• the lines come from an assumed distribution
  • E(Yij bi0, bi1) bi0 bi1Xj
  • bi0 N(?0 , ?02)
  • bi1 N(?1 , ?12)

Random Effects
21
A compromise Each rat has its own line, but
information is borrowed across rats to tell us
about individual rat growth
Weight
Pop line (average growth)
Bayes-Shrunk Individual Growth Lines
Study Day (centered)
22
Rats Winbugs (see help Examples Vol I)
  • WinBUGS Model

23
Rats Winbugs (see help Examples Vol I)
  • WinBUGS Code

24
Rats Winbugs (see help Examples Vol I)
  • WinBUGS Results 10000 updates

25
Interpretation of the results
  • Primary parameter of interest is beta.c
  • Our estimate is 6.185
  • (95 Interval 5.975 6.394)
  • We estimate that a typical rats weight will
    increase by 6.2 gm/day
  • Among rats with similar growth influences, the
    average weight will increase by 6.2 gm/day
  • 95 Interval for the expected growth for a rat is
    5.975 6.394 gm/day

26
  • WinBUGS Diagnostics
  • MC error tells you to what extent simulation
    error contributes to the uncertainty in the
    estimation of the mean.
  • This can be reduced by generating additional
    samples.
  • Always examine the trace of the samples.
  • To do this select the history button on the
    Sample Monitor Tool.
  • Look for
  • Trends
  • Correlations

27
Rats Winbugs (see help Examples Vol I)
  • WinBUGS Diagnostics history

28
  • WinBUGS Diagnostics
  • Examine sample autocorrelation directly by
    selecting the auto cor button.
  • If autocorrelation exists, generate additional
    samples and thin more.

29
Rats Winbugs (see help Examples Vol I)
  • WinBUGS Diagnostics autocorrelation

30
WinBUGS provides machinery for Bayesian paradigm
shrinkage estimates in MLMs
Bayes
Weight
Weight
Pop line (average growth)
Pop line (average growth)
Bayes-Shrunk Growth Lines
Individual Growth Lines
Study Day (centered)
Study Day (centered)
31
School Test Scores Revisited
32
Testing in Schools revisited
  • Suppose we wanted to include covariate
    information in the school test scores example
  • Student-level covariates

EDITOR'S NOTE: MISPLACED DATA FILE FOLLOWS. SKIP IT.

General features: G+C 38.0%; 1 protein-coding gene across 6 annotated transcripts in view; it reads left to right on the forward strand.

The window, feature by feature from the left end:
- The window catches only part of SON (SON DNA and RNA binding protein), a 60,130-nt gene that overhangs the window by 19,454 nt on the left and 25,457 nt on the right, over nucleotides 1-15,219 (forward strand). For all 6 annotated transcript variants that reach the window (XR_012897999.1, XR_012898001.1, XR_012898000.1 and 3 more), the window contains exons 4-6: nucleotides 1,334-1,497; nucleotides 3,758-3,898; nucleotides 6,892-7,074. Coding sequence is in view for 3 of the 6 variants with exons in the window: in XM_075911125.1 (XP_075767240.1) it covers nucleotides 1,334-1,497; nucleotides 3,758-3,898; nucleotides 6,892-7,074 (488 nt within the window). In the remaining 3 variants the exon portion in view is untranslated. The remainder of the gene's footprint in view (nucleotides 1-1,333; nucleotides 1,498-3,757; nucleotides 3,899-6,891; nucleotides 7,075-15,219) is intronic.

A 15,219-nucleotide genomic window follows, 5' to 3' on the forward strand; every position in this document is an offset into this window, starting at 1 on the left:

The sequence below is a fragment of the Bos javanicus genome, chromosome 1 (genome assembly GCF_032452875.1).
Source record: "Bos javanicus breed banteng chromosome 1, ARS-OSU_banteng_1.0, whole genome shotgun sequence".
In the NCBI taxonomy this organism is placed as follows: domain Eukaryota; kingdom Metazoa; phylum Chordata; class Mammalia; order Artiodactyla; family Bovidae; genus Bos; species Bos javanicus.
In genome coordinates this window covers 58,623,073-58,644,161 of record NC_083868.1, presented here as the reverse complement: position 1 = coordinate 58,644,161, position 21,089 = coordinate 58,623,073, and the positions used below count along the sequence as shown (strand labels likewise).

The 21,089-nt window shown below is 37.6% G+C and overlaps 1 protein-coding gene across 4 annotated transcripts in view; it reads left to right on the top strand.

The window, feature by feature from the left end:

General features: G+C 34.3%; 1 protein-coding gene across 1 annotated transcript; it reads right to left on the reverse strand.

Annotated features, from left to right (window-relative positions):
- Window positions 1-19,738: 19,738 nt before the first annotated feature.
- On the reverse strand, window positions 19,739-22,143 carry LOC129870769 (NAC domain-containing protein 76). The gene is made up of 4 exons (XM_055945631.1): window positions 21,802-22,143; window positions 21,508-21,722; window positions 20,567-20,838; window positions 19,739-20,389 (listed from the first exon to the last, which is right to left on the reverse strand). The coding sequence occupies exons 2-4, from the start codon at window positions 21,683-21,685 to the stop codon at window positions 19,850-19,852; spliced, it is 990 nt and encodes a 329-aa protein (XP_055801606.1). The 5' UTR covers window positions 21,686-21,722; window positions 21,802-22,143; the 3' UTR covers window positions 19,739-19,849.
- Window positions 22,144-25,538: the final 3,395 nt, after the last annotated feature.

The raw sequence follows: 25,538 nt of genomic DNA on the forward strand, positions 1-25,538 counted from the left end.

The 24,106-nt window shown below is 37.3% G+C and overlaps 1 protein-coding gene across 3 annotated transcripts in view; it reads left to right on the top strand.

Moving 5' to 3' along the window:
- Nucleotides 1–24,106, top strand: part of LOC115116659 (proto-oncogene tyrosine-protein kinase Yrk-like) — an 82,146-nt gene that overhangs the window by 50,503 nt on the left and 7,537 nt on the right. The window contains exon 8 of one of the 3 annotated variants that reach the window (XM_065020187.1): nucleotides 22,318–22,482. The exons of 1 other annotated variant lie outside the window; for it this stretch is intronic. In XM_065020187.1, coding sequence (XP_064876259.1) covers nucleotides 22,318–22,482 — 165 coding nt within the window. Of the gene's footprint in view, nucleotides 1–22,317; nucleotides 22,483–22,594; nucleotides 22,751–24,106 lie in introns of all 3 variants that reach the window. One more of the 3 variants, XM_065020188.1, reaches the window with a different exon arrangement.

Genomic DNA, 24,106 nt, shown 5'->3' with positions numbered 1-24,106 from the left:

• Gender
  • London Reading Test (LRT) score
  • Verbal reasoning (VR) test category (1, 2 or 3,
    where 1 represents the highest level of
    understanding)
  • School -level covariates
  • Gender intake (all girls, all boys or mixed)
  • Religious denomination (Church of England, Roman
    Catholic, State school or other)

33
Testing in Schools revisited
  • Model
  • Wow! Can YOU fit this model?
  • Yes you can!
  • See WinBUGSgthelpgtExamples Vol II for data, code,
    results, etc.
  • More Importantly Do you understand this model?

34
Additional Comments
  • Y is actually standardized score (difference from
    expected norm in standard deviations)
  • What are the fixed effects in the model?
  • The ß are the fixed effects (measured both at the
    school and student level)
  • Assume these are independent normal

35
Additional Comments
  • What are the random effects in the model?
  • The a are the random effects (at the school
    level)
  • Assume these are multivariate normal
  • These may represent a) inherent school
    differences (random intercept) b) inherent school
    difference in terms of LRT and c) inherent school
    differences in terms of VR test
  • Fixed effects interpretations are conditional on
    schools where these random effects are similar.
  • In this example we also put a model on the
    overall variance we assume that the inverse of
    the between-pupil variance will increase linearly
    with LRT score

36
Some results
37
Some results
  • Gamma1 to Gamma3 represent the means of the
    random effects distributions
  • Gamma1 is the mean of the random intercept
    distribution hard to interpret in this case
  • Gamma2 is the mean of the random effect of LRT
  • Among children from schools with similar latent
    effects, a one unit increase in LRT yeilds a 0.03
    standard deviation increase in the childs test
    score.

38
Some results
  • Gamma3 is the mean of the random effect for the
    VR test.
  • Among children from schools with similar latent
    effects, children with the highest VR scores have
    test scores that are on average 0.95 standard
    deviations greater than children with the lowest
    VR scores (95 CI 0.78 1.12)
  • Among children from schools with similar latent
    effects, children with the moderate VR scores
    have test scores that are on average 0.42
    standard deviations greater than children with
    the lowest VR scores (95 CI 0.29 0.54).

39
Some results
  • Among children from similar schools, girls have
    average test scores that are 0.17 standard
    deviation greater than boys (95 CI 0.08 0.27)
  • Among similar schools, all girls schools have
    average test scores that are 0.12 standard
    deviations greater than mixed schools (95 CI
    -0.15 0.37)

40
Bayesian Concepts
  • Frequentist Parameters are the truth
  • Bayesian Parameters have a distribution
  • Borrow Strength from other observations
  • Shrink Estimates towards overall averages
  • Compromise between model data
  • Incorporate prior/other information in estimates
  • Account for other sources of uncertainty
  • Posterior ? Likelihood Prior